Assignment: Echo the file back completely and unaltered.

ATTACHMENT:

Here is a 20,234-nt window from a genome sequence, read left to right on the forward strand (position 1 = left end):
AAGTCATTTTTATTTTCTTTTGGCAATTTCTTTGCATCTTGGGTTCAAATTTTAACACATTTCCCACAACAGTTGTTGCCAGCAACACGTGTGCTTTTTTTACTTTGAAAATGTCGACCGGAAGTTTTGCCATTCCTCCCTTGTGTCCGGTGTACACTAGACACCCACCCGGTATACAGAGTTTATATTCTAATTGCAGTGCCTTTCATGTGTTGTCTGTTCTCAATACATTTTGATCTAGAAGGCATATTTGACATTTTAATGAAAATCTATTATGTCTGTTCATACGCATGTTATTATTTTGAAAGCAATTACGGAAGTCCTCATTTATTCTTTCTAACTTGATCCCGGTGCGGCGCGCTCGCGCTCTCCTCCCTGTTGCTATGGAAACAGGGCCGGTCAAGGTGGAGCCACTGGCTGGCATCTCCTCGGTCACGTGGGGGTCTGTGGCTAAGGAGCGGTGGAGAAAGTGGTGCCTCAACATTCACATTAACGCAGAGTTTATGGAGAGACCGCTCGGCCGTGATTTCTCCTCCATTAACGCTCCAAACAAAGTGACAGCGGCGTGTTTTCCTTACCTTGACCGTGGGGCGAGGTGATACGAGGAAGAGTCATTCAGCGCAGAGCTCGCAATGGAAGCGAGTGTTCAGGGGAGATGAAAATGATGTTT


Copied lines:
Here is a 20,234-nt window from a genome sequence, read left to right on the forward strand (position 1 = left end):
AAGTCATTTTTATTTTCTTTTGGCAATTTCTTTGCATCTTGGGTTCAAATTTTAACACATTTCCCACAACAGTTGTTGCCAGCAACACGTGTGCTTTTTTTACTTTGAAAATGTCGACCGGAAGTTTTGCCATTCCTCCCTTGTGTCCGGTGTACACTAGACACCCACCCGGTATACAGAGTTTATATTCTAATTGCAGTGCCTTTCATGTGTTGTCTGTTCTCAATACATTTTGATCTAGAAGGCATATTTGACATTTTAATGAAAATCTATTATGTCTGTTCATACGCATGTTATTATTTTGAAAGCAATTACGGAAGTCCTCATTTATTCTTTCTAACTTGATCCCGGTGCGGCGCGCTCGCGCTCTCCTCCCTGTTGCTATGGAAACAGGGCCGGTCAAGGTGGAGCCACTGGCTGGCATCTCCTCGGTCACGTGGGGGTCTGTGGCTAAGGAGCGGTGGAGAAAGTGGTGCCTCAACATTCACATTAACGCAGAGTTTATGGAGAGACCGCTCGGCCGTGATTTCTCCTCCATTAACGCTCCAAACAAAGTGACAGCGGCGTGTTTTCCTTACCTTGACCGTGGGGCGAGGTGATACGAGGAAGAGTCATTCAGCGCAGAGCTCGCAATGGAAGCGAGTGTTCAGGGGAGATGAAAATGATGTTT